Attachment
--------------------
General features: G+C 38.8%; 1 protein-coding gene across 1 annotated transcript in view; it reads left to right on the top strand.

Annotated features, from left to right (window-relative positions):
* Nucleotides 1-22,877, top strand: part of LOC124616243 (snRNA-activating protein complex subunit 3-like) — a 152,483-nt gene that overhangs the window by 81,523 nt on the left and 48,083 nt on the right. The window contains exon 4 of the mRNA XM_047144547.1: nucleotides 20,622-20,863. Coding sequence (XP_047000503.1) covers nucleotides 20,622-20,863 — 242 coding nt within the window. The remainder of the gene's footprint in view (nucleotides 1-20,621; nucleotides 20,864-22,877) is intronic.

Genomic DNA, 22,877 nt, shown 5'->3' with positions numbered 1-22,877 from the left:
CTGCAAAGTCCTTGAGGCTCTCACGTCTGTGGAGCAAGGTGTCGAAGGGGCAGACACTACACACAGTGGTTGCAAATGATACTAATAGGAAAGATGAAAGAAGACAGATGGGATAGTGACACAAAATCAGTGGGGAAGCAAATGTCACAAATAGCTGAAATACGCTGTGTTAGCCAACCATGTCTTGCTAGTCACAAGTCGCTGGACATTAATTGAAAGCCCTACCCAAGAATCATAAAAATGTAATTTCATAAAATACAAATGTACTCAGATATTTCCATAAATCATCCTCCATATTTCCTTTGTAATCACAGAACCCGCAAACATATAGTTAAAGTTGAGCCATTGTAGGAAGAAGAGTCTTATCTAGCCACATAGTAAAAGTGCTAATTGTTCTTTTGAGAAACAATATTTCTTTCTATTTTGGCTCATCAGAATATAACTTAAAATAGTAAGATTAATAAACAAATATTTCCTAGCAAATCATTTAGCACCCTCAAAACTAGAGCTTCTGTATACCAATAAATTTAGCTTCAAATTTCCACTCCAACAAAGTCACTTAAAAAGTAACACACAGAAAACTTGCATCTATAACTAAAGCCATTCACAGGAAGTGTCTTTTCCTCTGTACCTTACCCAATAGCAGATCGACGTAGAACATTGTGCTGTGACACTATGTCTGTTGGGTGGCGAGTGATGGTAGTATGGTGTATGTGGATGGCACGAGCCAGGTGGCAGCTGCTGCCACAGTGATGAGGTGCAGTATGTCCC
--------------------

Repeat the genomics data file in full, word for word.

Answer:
General features: G+C 38.8%; 1 protein-coding gene across 1 annotated transcript in view; it reads left to right on the top strand.

Annotated features, from left to right (window-relative positions):
* Nucleotides 1-22,877, top strand: part of LOC124616243 (snRNA-activating protein complex subunit 3-like) — a 152,483-nt gene that overhangs the window by 81,523 nt on the left and 48,083 nt on the right. The window contains exon 4 of the mRNA XM_047144547.1: nucleotides 20,622-20,863. Coding sequence (XP_047000503.1) covers nucleotides 20,622-20,863 — 242 coding nt within the window. The remainder of the gene's footprint in view (nucleotides 1-20,621; nucleotides 20,864-22,877) is intronic.

Genomic DNA, 22,877 nt, shown 5'->3' with positions numbered 1-22,877 from the left:
CTGCAAAGTCCTTGAGGCTCTCACGTCTGTGGAGCAAGGTGTCGAAGGGGCAGACACTACACACAGTGGTTGCAAATGATACTAATAGGAAAGATGAAAGAAGACAGATGGGATAGTGACACAAAATCAGTGGGGAAGCAAATGTCACAAATAGCTGAAATACGCTGTGTTAGCCAACCATGTCTTGCTAGTCACAAGTCGCTGGACATTAATTGAAAGCCCTACCCAAGAATCATAAAAATGTAATTTCATAAAATACAAATGTACTCAGATATTTCCATAAATCATCCTCCATATTTCCTTTGTAATCACAGAACCCGCAAACATATAGTTAAAGTTGAGCCATTGTAGGAAGAAGAGTCTTATCTAGCCACATAGTAAAAGTGCTAATTGTTCTTTTGAGAAACAATATTTCTTTCTATTTTGGCTCATCAGAATATAACTTAAAATAGTAAGATTAATAAACAAATATTTCCTAGCAAATCATTTAGCACCCTCAAAACTAGAGCTTCTGTATACCAATAAATTTAGCTTCAAATTTCCACTCCAACAAAGTCACTTAAAAAGTAACACACAGAAAACTTGCATCTATAACTAAAGCCATTCACAGGAAGTGTCTTTTCCTCTGTACCTTACCCAATAGCAGATCGACGTAGAACATTGTGCTGTGACACTATGTCTGTTGGGTGGCGAGTGATGGTAGTATGGTGTATGTGGATGGCACGAGCCAGGTGGCAGCTGCTGCCACAGTGATGAGGTGCAGTATGTCCC